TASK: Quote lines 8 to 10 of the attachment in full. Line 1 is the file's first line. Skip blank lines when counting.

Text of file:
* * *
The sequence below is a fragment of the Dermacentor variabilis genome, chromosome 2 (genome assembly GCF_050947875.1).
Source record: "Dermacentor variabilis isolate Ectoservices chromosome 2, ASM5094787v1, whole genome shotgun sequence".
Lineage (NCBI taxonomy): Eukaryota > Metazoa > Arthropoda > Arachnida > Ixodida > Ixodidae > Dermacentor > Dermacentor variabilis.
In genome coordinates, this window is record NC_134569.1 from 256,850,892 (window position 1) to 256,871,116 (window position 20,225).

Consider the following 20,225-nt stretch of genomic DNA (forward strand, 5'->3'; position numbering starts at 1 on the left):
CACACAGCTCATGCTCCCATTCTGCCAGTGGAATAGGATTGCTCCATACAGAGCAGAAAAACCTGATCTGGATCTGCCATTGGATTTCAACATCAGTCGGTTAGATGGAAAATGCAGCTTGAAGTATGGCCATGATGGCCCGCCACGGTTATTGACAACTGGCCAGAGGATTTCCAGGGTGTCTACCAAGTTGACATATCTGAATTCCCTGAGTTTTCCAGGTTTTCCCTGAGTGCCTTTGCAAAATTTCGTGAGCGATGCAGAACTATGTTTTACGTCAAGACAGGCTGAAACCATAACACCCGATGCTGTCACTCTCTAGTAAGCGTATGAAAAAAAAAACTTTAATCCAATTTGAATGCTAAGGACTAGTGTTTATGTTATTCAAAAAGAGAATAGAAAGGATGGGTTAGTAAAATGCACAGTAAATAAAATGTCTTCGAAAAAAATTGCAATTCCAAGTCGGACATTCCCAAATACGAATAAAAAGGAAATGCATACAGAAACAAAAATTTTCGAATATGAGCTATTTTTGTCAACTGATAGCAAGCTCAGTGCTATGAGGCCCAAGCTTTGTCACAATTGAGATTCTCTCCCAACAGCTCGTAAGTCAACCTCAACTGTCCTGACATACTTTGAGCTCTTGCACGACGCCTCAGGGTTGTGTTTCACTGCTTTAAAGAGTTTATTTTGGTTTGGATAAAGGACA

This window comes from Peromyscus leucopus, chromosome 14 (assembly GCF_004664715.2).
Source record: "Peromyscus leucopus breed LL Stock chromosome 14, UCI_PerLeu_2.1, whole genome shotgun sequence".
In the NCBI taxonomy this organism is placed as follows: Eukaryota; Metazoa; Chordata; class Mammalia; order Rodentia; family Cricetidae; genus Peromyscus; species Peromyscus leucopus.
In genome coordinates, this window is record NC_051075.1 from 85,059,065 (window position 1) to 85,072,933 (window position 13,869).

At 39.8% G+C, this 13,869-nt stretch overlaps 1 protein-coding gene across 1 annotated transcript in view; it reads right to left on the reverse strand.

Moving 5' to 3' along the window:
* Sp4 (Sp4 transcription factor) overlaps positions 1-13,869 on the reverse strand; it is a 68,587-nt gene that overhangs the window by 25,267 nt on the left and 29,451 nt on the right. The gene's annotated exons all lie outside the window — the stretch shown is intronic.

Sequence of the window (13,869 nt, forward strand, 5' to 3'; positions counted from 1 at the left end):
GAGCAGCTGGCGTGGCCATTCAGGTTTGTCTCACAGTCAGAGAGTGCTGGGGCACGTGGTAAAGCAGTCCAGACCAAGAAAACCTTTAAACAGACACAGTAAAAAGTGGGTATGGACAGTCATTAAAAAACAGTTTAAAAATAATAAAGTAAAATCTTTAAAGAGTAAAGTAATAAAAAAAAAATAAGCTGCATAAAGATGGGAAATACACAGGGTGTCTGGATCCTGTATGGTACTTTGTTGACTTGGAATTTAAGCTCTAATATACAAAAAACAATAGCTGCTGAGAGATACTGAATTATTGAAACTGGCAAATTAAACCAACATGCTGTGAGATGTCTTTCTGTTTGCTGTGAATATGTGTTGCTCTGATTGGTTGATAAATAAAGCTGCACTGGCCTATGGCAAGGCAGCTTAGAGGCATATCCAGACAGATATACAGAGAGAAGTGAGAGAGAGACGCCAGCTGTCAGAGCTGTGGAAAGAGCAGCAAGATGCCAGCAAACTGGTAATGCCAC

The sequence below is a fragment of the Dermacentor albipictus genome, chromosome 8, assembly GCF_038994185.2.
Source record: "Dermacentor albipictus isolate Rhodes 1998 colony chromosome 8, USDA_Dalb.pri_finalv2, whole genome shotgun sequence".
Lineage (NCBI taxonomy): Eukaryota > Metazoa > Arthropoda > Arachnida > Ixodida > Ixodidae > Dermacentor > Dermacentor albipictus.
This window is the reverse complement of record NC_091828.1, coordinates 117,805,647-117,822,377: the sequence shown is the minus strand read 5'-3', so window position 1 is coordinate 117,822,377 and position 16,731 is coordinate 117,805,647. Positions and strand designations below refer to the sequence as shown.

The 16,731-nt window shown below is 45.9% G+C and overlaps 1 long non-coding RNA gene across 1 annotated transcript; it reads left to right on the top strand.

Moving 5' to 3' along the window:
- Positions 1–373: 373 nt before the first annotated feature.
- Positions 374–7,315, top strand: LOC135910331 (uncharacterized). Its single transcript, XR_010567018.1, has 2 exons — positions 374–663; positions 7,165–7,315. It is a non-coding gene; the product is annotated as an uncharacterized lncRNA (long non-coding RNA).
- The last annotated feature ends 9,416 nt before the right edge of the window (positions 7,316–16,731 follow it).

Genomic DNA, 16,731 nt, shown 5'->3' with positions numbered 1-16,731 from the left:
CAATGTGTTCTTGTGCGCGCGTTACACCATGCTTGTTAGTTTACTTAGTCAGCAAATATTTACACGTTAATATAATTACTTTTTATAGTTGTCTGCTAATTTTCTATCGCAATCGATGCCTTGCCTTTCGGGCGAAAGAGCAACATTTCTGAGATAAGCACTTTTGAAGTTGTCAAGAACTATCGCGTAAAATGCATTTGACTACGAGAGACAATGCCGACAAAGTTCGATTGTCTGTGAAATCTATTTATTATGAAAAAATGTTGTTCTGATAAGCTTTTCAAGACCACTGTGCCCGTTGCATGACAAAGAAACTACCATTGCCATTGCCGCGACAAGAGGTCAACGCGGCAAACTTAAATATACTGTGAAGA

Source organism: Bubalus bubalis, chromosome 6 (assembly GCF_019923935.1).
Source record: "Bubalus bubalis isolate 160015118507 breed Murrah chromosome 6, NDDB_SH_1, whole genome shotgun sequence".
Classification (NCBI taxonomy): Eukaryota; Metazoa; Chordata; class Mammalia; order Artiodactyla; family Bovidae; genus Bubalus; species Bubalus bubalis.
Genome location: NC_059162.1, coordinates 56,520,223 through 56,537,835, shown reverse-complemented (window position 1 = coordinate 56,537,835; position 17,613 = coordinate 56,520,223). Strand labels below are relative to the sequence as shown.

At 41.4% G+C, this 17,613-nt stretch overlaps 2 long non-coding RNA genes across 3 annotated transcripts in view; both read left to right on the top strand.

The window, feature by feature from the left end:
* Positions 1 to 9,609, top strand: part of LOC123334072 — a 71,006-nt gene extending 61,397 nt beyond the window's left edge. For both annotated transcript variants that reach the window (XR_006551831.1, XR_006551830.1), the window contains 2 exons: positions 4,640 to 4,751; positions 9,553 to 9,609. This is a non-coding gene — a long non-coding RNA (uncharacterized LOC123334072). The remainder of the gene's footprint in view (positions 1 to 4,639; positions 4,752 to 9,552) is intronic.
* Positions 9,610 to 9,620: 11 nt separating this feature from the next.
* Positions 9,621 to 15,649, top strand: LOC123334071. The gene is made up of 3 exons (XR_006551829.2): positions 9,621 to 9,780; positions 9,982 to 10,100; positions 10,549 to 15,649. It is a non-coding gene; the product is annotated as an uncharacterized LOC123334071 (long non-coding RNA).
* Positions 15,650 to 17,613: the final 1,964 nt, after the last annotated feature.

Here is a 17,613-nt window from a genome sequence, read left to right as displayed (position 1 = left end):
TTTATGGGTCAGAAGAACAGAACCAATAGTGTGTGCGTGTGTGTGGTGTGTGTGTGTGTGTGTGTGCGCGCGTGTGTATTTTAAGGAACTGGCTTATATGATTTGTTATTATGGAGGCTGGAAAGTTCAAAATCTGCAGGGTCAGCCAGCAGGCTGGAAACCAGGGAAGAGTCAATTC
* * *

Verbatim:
Source record: "Peromyscus leucopus breed LL Stock chromosome 14, UCI_PerLeu_2.1, whole genome shotgun sequence".
In the NCBI taxonomy this organism is placed as follows: Eukaryota; Metazoa; Chordata; class Mammalia; order Rodentia; family Cricetidae; genus Peromyscus; species Peromyscus leucopus.
In genome coordinates, this window is record NC_051075.1 from 85,059,065 (window position 1) to 85,072,933 (window position 13,869).